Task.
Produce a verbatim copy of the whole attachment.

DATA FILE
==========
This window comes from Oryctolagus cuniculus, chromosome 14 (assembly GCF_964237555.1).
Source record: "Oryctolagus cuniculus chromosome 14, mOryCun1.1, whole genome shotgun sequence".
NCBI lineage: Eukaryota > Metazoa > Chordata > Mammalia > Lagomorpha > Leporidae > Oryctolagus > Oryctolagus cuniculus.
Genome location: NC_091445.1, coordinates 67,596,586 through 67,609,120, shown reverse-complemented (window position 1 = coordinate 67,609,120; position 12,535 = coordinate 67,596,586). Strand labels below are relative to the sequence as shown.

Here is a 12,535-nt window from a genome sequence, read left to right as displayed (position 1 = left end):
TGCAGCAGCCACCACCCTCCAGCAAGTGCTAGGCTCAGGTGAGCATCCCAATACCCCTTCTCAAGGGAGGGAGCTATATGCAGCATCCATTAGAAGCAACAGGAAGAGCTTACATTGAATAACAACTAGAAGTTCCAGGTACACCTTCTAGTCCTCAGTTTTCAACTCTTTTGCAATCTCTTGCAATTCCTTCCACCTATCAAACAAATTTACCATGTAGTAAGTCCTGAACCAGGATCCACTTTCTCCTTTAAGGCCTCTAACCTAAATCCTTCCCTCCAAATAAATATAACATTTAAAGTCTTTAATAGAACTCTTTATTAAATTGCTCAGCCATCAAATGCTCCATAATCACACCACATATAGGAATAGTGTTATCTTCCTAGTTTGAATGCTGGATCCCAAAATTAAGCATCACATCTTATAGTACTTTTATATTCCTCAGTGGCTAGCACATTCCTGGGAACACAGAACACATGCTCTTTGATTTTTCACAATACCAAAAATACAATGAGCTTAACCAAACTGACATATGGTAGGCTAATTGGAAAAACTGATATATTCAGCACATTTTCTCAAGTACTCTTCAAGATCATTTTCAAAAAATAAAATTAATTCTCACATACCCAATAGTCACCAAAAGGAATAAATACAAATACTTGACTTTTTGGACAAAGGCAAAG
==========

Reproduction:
This window comes from Oryctolagus cuniculus, chromosome 14 (assembly GCF_964237555.1).
Source record: "Oryctolagus cuniculus chromosome 14, mOryCun1.1, whole genome shotgun sequence".
NCBI lineage: Eukaryota > Metazoa > Chordata > Mammalia > Lagomorpha > Leporidae > Oryctolagus > Oryctolagus cuniculus.
Genome location: NC_091445.1, coordinates 67,596,586 through 67,609,120, shown reverse-complemented (window position 1 = coordinate 67,609,120; position 12,535 = coordinate 67,596,586). Strand labels below are relative to the sequence as shown.

Here is a 12,535-nt window from a genome sequence, read left to right as displayed (position 1 = left end):
TGCAGCAGCCACCACCCTCCAGCAAGTGCTAGGCTCAGGTGAGCATCCCAATACCCCTTCTCAAGGGAGGGAGCTATATGCAGCATCCATTAGAAGCAACAGGAAGAGCTTACATTGAATAACAACTAGAAGTTCCAGGTACACCTTCTAGTCCTCAGTTTTCAACTCTTTTGCAATCTCTTGCAATTCCTTCCACCTATCAAACAAATTTACCATGTAGTAAGTCCTGAACCAGGATCCACTTTCTCCTTTAAGGCCTCTAACCTAAATCCTTCCCTCCAAATAAATATAACATTTAAAGTCTTTAATAGAACTCTTTATTAAATTGCTCAGCCATCAAATGCTCCATAATCACACCACATATAGGAATAGTGTTATCTTCCTAGTTTGAATGCTGGATCCCAAAATTAAGCATCACATCTTATAGTACTTTTATATTCCTCAGTGGCTAGCACATTCCTGGGAACACAGAACACATGCTCTTTGATTTTTCACAATACCAAAAATACAATGAGCTTAACCAAACTGACATATGGTAGGCTAATTGGAAAAACTGATATATTCAGCACATTTTCTCAAGTACTCTTCAAGATCATTTTCAAAAAATAAAATTAATTCTCACATACCCAATAGTCACCAAAAGGAATAAATACAAATACTTGACTTTTTGGACAAAGGCAAAG